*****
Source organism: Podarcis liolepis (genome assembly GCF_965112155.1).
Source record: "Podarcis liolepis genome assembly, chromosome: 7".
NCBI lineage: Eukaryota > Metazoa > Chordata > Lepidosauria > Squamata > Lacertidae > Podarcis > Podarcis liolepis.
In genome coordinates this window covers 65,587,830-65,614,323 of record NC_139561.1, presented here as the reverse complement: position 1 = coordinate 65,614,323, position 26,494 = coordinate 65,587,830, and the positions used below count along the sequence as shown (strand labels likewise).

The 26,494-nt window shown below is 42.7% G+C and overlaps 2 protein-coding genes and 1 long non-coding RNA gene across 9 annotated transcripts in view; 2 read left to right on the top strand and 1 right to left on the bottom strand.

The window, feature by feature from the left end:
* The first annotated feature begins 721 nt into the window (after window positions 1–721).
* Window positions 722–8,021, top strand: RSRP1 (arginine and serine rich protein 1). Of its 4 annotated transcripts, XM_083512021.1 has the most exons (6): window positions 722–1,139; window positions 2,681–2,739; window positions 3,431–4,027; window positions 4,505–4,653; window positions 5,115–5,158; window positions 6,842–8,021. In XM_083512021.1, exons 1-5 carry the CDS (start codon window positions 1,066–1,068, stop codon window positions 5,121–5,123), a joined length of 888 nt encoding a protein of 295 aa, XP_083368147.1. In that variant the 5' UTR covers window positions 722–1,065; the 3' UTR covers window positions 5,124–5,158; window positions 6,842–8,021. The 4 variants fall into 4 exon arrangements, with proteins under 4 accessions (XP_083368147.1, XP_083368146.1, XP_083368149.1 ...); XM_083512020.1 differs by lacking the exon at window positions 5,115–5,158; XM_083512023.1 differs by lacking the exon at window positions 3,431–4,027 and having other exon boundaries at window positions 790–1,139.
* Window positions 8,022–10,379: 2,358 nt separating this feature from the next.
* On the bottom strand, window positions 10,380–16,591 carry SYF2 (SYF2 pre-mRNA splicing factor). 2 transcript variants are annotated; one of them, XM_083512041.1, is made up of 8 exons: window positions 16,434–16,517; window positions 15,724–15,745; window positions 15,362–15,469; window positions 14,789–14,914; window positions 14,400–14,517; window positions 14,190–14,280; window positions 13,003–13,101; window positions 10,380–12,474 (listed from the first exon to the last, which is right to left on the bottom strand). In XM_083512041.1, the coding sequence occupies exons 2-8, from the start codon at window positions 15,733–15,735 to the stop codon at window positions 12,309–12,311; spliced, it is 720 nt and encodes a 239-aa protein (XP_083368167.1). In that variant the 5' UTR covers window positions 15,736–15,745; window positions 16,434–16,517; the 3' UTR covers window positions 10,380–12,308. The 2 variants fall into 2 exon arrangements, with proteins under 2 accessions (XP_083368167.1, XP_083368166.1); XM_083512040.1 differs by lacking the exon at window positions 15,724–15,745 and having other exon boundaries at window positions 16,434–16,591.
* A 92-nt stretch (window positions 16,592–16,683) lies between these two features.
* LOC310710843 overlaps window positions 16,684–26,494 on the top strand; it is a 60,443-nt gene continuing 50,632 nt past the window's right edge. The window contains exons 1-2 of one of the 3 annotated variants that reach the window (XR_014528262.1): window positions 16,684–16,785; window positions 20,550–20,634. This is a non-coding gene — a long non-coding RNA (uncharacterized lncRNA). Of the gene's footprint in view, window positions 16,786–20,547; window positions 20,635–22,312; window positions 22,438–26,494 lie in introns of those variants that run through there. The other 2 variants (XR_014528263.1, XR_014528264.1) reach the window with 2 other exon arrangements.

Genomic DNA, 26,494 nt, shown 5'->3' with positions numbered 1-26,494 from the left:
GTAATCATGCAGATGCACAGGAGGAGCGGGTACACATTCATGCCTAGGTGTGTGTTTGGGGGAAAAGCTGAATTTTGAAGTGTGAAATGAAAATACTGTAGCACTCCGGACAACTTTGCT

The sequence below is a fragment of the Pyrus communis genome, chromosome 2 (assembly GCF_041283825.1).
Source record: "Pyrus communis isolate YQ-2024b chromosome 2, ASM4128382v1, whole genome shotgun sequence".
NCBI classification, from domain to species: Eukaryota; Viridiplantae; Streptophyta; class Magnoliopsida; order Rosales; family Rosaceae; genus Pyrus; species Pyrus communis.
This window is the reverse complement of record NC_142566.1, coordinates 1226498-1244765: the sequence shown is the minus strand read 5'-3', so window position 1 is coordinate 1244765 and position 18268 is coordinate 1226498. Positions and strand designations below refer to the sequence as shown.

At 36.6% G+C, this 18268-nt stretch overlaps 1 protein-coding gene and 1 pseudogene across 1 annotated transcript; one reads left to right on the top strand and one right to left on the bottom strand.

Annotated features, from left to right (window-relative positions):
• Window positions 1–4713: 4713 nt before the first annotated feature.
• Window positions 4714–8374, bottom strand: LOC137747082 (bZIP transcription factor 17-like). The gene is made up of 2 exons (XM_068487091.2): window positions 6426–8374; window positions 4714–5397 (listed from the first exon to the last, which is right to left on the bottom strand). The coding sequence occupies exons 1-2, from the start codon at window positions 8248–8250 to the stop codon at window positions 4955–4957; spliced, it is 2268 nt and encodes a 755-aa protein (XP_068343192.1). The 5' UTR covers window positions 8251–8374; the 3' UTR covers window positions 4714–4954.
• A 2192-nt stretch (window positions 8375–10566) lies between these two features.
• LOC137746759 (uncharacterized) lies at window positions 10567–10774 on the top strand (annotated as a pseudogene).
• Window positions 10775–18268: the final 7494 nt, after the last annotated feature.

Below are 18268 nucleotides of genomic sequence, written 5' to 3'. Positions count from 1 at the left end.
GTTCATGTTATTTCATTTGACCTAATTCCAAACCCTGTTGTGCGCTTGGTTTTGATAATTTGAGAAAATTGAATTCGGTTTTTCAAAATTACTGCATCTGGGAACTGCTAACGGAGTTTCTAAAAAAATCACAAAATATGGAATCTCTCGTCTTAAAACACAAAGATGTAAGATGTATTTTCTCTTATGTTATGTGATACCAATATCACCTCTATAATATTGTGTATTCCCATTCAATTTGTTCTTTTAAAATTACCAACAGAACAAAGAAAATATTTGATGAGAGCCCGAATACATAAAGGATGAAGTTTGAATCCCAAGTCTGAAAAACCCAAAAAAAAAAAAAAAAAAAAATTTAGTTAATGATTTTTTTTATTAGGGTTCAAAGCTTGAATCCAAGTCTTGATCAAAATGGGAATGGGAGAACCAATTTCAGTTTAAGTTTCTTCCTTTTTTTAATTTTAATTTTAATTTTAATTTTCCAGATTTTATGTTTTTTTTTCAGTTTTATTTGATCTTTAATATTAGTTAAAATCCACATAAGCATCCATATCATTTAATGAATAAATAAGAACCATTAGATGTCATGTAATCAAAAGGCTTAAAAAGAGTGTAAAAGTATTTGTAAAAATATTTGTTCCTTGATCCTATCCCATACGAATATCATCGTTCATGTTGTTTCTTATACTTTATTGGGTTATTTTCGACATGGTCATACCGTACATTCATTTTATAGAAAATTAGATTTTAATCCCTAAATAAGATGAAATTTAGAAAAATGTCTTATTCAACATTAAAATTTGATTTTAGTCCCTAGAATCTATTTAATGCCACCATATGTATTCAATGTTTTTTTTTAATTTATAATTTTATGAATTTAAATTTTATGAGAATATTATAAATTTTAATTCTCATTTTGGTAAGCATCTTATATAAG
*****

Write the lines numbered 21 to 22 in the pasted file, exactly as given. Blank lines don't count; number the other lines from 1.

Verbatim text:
• Window positions 1–4713: 4713 nt before the first annotated feature.
• Window positions 4714–8374, bottom strand: LOC137747082 (bZIP transcription factor 17-like). The gene is made up of 2 exons (XM_068487091.2): window positions 6426–8374; window positions 4714–5397 (listed from the first exon to the last, which is right to left on the bottom strand). The coding sequence occupies exons 1-2, from the start codon at window positions 8248–8250 to the stop codon at window positions 4955–4957; spliced, it is 2268 nt and encodes a 755-aa protein (XP_068343192.1). The 5' UTR covers window positions 8251–8374; the 3' UTR covers window positions 4714–4954.